Plans that typically need a QDRO include the following:

  • 401(k)
  • 403(b)
  • Employee stock ownership plans (ESOP)
  • Profit-sharing plans
  • Simplified employee pension plans

Individual retirement accounts (IRAs) and federal government pension plans are typically not covered by a QDRO. 

How to file a QDRO in Texas

While a QDRO is part of a divorce, you must have the paperwork prepared before you go to court. The judge will sign your document when you finish your divorce. 

Step 1: Find your QDRO template

Contact the retirement account's plan administrator, and ask for a sample QDRO form. Each organization has slightly different preferences. It's best to work with them now so you don't have to start again when they reject your form.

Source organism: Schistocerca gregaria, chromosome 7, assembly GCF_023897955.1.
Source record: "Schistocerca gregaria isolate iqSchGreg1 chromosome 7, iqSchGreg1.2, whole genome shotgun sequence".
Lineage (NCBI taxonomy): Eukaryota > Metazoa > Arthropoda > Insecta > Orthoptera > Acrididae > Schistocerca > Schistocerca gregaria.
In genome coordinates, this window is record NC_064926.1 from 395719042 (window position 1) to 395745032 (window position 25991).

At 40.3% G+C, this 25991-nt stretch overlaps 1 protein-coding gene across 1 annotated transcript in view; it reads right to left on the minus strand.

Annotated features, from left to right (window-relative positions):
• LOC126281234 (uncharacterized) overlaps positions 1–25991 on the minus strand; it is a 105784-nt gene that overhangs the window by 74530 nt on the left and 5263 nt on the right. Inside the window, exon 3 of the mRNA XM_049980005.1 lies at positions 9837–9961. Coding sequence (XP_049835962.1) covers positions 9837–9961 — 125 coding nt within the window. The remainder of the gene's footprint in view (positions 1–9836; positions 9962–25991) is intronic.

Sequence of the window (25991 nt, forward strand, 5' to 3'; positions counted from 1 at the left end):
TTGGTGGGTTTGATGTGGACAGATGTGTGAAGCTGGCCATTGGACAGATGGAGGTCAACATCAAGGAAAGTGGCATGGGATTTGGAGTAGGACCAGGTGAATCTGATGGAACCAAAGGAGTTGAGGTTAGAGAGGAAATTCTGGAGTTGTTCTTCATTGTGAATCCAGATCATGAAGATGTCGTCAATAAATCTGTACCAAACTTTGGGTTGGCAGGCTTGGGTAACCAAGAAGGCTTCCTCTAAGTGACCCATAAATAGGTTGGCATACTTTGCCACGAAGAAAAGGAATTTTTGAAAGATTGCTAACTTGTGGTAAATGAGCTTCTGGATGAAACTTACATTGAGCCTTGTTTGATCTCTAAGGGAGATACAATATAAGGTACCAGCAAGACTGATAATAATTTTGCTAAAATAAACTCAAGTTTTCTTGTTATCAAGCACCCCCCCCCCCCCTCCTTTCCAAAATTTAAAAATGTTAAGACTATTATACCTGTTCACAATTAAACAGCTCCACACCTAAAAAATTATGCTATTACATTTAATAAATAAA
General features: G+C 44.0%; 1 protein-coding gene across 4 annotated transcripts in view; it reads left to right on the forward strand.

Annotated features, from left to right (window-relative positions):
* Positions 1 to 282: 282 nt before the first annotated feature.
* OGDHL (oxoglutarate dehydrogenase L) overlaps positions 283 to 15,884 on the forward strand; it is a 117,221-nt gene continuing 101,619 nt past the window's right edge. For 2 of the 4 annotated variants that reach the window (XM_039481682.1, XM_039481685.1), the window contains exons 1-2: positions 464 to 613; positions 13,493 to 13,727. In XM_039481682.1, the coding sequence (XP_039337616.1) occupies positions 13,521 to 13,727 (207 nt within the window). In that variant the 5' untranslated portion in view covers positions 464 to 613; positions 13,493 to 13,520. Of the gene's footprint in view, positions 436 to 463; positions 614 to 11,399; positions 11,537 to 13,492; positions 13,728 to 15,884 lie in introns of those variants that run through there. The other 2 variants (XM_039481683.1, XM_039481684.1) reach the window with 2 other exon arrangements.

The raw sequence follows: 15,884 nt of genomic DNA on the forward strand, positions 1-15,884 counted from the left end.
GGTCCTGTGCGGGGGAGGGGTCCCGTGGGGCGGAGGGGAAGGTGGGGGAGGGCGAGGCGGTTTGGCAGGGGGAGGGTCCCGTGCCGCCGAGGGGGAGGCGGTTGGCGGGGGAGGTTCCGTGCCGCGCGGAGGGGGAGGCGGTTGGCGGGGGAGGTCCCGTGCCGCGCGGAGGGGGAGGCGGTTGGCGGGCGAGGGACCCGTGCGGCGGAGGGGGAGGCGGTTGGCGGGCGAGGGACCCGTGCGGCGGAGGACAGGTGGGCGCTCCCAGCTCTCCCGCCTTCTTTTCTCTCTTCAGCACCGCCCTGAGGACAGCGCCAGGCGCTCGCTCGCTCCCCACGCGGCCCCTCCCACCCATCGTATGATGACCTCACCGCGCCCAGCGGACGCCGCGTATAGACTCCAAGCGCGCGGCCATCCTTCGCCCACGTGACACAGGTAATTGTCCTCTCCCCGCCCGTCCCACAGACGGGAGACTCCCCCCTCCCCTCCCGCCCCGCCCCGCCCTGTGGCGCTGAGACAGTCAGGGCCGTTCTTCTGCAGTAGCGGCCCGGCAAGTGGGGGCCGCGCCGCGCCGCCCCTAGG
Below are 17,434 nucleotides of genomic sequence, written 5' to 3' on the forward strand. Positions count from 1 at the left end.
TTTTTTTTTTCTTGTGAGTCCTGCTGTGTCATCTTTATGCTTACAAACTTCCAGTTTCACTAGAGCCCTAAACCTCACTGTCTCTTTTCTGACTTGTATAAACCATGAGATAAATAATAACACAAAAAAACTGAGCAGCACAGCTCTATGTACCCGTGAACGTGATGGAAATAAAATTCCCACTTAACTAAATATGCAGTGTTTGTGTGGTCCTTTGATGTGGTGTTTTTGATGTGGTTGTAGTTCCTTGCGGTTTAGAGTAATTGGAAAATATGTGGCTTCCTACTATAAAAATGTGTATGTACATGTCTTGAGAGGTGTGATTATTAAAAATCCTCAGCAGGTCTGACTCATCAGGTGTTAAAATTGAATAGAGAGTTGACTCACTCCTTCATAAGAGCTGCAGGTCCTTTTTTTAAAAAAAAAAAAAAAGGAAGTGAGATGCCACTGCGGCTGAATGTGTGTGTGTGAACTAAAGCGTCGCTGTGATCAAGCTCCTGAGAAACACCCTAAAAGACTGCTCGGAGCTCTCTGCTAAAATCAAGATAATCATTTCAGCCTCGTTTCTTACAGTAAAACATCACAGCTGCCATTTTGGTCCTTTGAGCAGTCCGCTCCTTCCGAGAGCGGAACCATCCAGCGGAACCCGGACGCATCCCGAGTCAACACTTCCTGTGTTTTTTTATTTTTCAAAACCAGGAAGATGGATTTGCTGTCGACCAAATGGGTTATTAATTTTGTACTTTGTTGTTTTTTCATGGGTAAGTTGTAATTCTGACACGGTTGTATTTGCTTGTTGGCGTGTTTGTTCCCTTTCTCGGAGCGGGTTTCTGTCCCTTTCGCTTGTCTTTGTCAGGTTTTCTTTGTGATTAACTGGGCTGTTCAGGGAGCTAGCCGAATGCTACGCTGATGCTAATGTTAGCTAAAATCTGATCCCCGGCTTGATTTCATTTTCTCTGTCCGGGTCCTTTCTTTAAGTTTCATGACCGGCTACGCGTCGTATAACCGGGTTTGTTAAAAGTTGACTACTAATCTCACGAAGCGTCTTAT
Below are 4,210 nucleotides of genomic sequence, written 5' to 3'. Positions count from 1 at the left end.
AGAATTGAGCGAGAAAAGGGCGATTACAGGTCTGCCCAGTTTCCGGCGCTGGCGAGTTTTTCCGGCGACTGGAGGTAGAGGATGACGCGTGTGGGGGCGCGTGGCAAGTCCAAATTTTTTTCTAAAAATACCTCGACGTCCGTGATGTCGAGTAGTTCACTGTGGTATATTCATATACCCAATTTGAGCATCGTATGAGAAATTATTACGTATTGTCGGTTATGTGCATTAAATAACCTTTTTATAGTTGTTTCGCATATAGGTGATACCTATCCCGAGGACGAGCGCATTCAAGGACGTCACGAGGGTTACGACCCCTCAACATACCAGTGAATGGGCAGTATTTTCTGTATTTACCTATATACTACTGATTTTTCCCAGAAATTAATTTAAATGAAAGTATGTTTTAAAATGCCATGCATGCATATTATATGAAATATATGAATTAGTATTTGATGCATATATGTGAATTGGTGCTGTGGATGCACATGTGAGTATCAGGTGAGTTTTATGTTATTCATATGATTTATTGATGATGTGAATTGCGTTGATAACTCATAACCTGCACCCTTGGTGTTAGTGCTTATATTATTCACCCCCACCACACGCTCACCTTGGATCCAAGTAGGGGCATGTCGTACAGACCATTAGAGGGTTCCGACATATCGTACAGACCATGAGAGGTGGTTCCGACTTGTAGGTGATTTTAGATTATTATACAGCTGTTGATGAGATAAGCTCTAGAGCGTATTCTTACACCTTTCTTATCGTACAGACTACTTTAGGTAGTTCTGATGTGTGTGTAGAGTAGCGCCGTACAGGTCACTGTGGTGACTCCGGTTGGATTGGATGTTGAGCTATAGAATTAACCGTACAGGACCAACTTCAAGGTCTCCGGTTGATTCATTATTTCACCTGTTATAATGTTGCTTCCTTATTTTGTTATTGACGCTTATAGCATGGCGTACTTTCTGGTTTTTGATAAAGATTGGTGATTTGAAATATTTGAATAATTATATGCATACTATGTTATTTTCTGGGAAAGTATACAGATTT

Step 2: Contact a lawyer

Ask a legal professional with experience in QDROs to help you agree to the terms and fill out the form. 

Step 3: Bring your form to your divorce hearing

Texas requires most couples to go to court to finish the divorce process. Bring your agreed-upon form to the hearing so your judge can sign it. 

Step 4: Bring your signed form to the clerk 

Some organizations, including the Employees Retirement System of Texas, require a clerk's stamp and signature on QDROs. Bring your signed copy to the clerk in the courthouse processing your divorce, and ask the clerk to stamp, sign, and date the form. 

Step 5: Deliver the form to the plan administrator

When your form is signed, stamped, and official, bring it to the plan administrator. The organization will review the details and prepare to split your account.